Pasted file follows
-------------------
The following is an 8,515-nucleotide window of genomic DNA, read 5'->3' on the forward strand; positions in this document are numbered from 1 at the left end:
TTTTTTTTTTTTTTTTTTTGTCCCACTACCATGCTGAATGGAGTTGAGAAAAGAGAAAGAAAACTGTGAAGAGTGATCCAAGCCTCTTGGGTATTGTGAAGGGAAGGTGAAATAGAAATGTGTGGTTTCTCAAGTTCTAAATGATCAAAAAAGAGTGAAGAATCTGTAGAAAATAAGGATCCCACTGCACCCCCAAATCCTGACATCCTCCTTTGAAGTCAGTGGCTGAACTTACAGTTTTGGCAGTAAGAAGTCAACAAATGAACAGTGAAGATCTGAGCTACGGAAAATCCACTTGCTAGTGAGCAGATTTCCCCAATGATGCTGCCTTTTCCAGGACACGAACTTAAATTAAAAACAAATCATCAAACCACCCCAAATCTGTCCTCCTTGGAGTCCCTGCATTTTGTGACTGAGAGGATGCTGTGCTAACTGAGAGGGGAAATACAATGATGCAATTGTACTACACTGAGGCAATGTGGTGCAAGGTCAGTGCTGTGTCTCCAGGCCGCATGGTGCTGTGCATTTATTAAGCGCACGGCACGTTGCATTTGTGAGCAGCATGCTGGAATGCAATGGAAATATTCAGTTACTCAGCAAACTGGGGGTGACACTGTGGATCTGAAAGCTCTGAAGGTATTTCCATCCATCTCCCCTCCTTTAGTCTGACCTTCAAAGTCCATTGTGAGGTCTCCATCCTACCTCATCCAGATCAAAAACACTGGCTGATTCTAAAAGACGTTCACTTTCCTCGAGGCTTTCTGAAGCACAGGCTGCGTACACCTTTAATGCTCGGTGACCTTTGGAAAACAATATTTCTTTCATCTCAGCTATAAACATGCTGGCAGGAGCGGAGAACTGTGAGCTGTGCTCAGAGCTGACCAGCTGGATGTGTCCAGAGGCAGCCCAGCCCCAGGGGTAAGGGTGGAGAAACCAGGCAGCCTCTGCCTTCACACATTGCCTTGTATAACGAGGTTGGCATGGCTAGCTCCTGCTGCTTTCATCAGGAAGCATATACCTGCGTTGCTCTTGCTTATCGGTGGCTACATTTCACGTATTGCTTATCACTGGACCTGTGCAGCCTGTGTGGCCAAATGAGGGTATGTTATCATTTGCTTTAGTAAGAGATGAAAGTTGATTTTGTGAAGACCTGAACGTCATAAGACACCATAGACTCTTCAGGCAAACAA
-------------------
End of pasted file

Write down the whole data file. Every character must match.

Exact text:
The following is an 8,515-nucleotide window of genomic DNA, read 5'->3' on the forward strand; positions in this document are numbered from 1 at the left end:
TTTTTTTTTTTTTTTTTTTGTCCCACTACCATGCTGAATGGAGTTGAGAAAAGAGAAAGAAAACTGTGAAGAGTGATCCAAGCCTCTTGGGTATTGTGAAGGGAAGGTGAAATAGAAATGTGTGGTTTCTCAAGTTCTAAATGATCAAAAAAGAGTGAAGAATCTGTAGAAAATAAGGATCCCACTGCACCCCCAAATCCTGACATCCTCCTTTGAAGTCAGTGGCTGAACTTACAGTTTTGGCAGTAAGAAGTCAACAAATGAACAGTGAAGATCTGAGCTACGGAAAATCCACTTGCTAGTGAGCAGATTTCCCCAATGATGCTGCCTTTTCCAGGACACGAACTTAAATTAAAAACAAATCATCAAACCACCCCAAATCTGTCCTCCTTGGAGTCCCTGCATTTTGTGACTGAGAGGATGCTGTGCTAACTGAGAGGGGAAATACAATGATGCAATTGTACTACACTGAGGCAATGTGGTGCAAGGTCAGTGCTGTGTCTCCAGGCCGCATGGTGCTGTGCATTTATTAAGCGCACGGCACGTTGCATTTGTGAGCAGCATGCTGGAATGCAATGGAAATATTCAGTTACTCAGCAAACTGGGGGTGACACTGTGGATCTGAAAGCTCTGAAGGTATTTCCATCCATCTCCCCTCCTTTAGTCTGACCTTCAAAGTCCATTGTGAGGTCTCCATCCTACCTCATCCAGATCAAAAACACTGGCTGATTCTAAAAGACGTTCACTTTCCTCGAGGCTTTCTGAAGCACAGGCTGCGTACACCTTTAATGCTCGGTGACCTTTGGAAAACAATATTTCTTTCATCTCAGCTATAAACATGCTGGCAGGAGCGGAGAACTGTGAGCTGTGCTCAGAGCTGACCAGCTGGATGTGTCCAGAGGCAGCCCAGCCCCAGGGGTAAGGGTGGAGAAACCAGGCAGCCTCTGCCTTCACACATTGCCTTGTATAACGAGGTTGGCATGGCTAGCTCCTGCTGCTTTCATCAGGAAGCATATACCTGCGTTGCTCTTGCTTATCGGTGGCTACATTTCACGTATTGCTTATCACTGGACCTGTGCAGCCTGTGTGGCCAAATGAGGGTATGTTATCATTTGCTTTAGTAAGAGATGAAAGTTGATTTTGTGAAGACCTGAACGTCATAAGACACCATAGACTCTTCAGGCAAACAA